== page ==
By Ashley Lopez
Florida Center for Investigative Reporting
This week, The New York Times published its investigation into how local law enforcement and university officials failed to properly investigate an alleged rape case involving Florida State University’s quarterback, Jameis Winston.
In December 2012, a freshman at FSU accused Winston of sexual assaulting her off-campus after meeting at a popular area bar called Potbelly’s. Records show there was evidence the young woman had been assaulted, but prosecutors were unable to charge Winston.
According to the Times:
Three weeks after Mr. Winston was publicly identified as the suspect, the storm had passed. The local prosecutor announced that he lacked the evidence to charge Mr. Winston with rape. The quarterback would go on to win the Heisman Trophy and lead Florida State to the national championship.
In his announcement, the prosecutor, William N. Meggs, acknowledged a number of shortcomings in the police investigation. In fact, an examination by The New York Times has found that there was virtually no investigation at all, either by the police or the university.
The police did not follow the obvious leads that would have quickly identified the suspect as well as witnesses, one of whom videotaped part of the sexual encounter. After the accuser identified Mr. Winston as her assailant, the police did not even attempt to interview him for nearly two weeks and never obtained his DNA.
The detective handling the case waited two months to write his first report and then prematurely suspended his inquiry without informing the accuser. By the time the prosecutor got the case, important evidence had disappeared, including the video of the sexual act.
“They just missed all the basic fundamental stuff that you are supposed to do,” Mr. Meggs said in a recent interview. Even so, he cautioned, a better investigation might have yielded the same result.
The Times’ investigation relied on local police and university records, interviews with people close to the case, attorneys and sexual assault experts.
The Tampa Bay Times, Tallahassee Democrat and others had reported on the case previously. The New York Times story built on the earlier reporting to more thoroughly examine how officials responded to the allegations.
According to the paper, “Florida State did little to determine what had happened” that night back in 2012.
Furthermore, the Times reports that the local police officer in charge of handling the case, Scott Angulo, had connections to the football franchise and did not look into some of the many leads in the case—including details from the accuser’s testimony where she said she met three men at the bar that night, one them was a football player named Chris and that all four took a taxi home that night.
According to the Times, Angulo didn’t ask for tape from the bar’s 30 surveillance cameras. He didn’t ask the school’s athletic department to help him find Chris—who it turns out had a video of what happened that night, but erased it by the time the cops learned about it.
And neither Angulo nor the prosecutor’s office subpoenaed the phone records of the three men who were with the accuser and Winston that night — even though they investigated all electronic communications to and from the accuser around the time of the alleged sexual assault.
The police also took almost two weeks to call Winston. By that time Winston’s attorney advised him not to talk to police. Local police also never took a DNA sample from Winston, even though semen was found on the accuser’s underwear from that night.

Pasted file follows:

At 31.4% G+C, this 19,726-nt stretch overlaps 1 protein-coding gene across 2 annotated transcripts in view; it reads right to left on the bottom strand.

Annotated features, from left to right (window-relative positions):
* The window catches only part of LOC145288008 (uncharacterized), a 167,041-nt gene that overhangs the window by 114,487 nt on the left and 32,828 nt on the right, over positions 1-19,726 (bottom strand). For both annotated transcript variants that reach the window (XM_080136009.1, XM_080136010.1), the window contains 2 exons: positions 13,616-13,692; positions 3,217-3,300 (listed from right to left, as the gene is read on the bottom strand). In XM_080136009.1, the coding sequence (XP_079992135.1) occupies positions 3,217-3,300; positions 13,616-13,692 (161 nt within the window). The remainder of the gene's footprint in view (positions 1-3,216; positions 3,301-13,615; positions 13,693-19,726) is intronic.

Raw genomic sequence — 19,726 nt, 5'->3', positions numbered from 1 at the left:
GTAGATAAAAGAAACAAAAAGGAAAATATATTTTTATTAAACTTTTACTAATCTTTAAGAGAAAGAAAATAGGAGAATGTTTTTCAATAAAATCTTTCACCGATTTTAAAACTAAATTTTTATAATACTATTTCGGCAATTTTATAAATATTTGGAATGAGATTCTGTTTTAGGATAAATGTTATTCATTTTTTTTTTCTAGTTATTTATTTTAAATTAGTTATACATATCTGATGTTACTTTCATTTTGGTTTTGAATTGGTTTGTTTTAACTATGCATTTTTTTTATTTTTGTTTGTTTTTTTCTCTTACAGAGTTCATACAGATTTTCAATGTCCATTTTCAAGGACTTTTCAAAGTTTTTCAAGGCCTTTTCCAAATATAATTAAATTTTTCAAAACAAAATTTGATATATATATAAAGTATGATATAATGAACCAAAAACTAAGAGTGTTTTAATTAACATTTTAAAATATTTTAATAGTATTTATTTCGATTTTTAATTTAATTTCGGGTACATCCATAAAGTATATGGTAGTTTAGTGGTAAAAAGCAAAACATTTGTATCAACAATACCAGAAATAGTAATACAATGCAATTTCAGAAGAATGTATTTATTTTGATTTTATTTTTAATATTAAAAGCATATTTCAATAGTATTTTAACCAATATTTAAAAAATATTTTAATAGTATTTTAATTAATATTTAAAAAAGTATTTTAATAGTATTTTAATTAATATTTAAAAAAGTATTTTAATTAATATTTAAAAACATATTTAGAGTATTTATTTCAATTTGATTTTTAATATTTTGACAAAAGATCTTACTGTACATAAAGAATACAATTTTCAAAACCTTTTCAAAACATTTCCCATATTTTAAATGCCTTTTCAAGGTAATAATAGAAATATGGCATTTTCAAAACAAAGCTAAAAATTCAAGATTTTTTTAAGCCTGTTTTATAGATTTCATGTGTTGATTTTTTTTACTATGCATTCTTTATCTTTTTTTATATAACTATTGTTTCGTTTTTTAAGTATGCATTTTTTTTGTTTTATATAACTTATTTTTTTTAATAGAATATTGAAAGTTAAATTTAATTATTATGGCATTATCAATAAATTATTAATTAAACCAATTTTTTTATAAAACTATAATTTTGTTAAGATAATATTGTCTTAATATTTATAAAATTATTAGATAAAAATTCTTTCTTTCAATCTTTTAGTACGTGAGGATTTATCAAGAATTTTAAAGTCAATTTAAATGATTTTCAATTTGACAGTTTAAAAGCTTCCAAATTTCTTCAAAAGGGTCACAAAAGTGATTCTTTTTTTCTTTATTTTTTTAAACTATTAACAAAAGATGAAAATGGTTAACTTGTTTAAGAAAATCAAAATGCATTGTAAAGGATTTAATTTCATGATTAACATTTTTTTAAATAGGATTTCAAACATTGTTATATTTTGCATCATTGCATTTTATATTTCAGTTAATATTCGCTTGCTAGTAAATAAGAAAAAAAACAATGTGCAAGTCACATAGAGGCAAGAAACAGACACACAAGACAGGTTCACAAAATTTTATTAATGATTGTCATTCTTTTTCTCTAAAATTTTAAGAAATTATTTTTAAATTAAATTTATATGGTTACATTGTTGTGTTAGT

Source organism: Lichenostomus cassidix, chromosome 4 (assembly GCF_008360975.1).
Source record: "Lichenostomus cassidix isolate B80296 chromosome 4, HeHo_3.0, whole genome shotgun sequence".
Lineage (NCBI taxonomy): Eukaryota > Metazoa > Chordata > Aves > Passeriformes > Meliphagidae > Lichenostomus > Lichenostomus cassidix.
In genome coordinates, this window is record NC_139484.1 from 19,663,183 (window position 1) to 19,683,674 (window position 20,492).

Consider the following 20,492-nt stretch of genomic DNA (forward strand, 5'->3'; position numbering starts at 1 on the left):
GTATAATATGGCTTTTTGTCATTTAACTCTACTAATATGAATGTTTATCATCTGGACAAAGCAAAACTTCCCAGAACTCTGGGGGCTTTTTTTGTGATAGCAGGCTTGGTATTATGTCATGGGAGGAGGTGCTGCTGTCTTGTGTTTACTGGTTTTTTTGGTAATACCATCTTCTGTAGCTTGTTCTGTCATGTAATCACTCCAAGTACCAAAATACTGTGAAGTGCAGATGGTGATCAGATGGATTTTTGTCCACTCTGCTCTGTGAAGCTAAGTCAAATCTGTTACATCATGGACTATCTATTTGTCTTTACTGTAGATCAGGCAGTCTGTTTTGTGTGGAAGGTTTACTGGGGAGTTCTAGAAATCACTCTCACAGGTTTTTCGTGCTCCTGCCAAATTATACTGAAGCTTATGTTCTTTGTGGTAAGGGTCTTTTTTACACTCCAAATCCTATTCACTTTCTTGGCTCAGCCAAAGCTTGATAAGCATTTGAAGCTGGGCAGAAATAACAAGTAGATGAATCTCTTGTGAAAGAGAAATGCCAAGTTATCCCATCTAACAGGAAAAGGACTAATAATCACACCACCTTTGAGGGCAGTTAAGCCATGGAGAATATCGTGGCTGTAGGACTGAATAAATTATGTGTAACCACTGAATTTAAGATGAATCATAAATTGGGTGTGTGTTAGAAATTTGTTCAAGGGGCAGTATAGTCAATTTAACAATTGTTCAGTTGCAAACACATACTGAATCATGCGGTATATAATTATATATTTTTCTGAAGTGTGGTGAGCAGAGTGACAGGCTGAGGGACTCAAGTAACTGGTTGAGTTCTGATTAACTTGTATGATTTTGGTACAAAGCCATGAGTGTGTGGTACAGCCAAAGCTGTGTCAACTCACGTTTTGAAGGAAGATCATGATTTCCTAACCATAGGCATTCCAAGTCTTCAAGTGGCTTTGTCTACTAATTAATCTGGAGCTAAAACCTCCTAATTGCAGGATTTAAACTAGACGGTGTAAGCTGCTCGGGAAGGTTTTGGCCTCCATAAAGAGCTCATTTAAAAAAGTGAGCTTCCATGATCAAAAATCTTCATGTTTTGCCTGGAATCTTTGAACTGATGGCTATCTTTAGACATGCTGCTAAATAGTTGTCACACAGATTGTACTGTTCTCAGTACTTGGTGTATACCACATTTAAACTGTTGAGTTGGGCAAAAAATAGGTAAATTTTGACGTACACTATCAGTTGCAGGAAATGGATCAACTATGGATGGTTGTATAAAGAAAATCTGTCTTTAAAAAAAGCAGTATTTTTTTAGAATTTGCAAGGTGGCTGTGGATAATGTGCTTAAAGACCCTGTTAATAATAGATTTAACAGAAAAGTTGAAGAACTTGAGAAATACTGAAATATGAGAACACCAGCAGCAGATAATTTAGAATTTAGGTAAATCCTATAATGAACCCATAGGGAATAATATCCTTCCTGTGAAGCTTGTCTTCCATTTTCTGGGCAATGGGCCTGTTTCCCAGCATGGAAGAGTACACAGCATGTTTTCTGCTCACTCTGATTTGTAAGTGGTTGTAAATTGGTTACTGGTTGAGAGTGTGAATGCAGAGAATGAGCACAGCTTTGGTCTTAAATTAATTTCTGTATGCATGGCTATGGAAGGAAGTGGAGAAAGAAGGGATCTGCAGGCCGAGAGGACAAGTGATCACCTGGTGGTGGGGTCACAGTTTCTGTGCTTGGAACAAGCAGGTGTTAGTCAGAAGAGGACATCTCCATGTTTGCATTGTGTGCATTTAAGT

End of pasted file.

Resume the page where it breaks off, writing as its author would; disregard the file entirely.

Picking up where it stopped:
The police claim they stopped the investigation because the accuser was not being cooperative. According to the Times, Officer Angulo concluded his six-page report by saying: “This case is being suspended at this time due to a lack of cooperation from the victim. If the victim decides to press charges, the case will be pursued.”
However, her attorney has said that is untrue. Either way, the police didn’t let the accuser know that they had stopped investigating her case.
FSU officials, upset at the story, claimed the paper did not include many of the university’s responses.
“The university expresses its deep disappointment in today’s New York Times story alleging FSU officials did not properly investigate a rape allegation against Winston ‘in apparent violation of federal law,’” the FSU statement began. “It also vigorously objects to the newspaper’s characterization of the university as being uncooperative in explaining its actions.”
…In its statement, FSU insisted that no university administrator — other than the confidential Victim Advocate Program — knew about the rape accusation until it became public in November 2013.
“Had there been a complaint, the university would have acted accordingly without regard to athletics or any other extra-curricular activity,” FSU said.
However, the paper alleges university officials became uncooperative at one point.
According to the Times:
The university, after initially speaking with The Times, recently stopped doing so. A university spokeswoman, Browning Brooks, said she could not discuss specific cases because of privacy laws but issued a statement, saying that the university’s “code of conduct process has worked well for the vast majority of sexual assault cases” and has “provided victims with the emotional and procedural help they need.”
On Feb. 13, before the university stopped granting interviews, Rachel Bukanc, an assistant dean who oversees student conduct issues, said she knew of no student who had secretly videotaped sex. After The Times questioned that response, the university began an inquiry and recently charged Mr. Casher with a student-code violation for taking the video. Mr. Darby has also been cited in connection with the episode.
The Times article was written by Pulitzer Prize-winning investigative reporter Walt Bogdanich.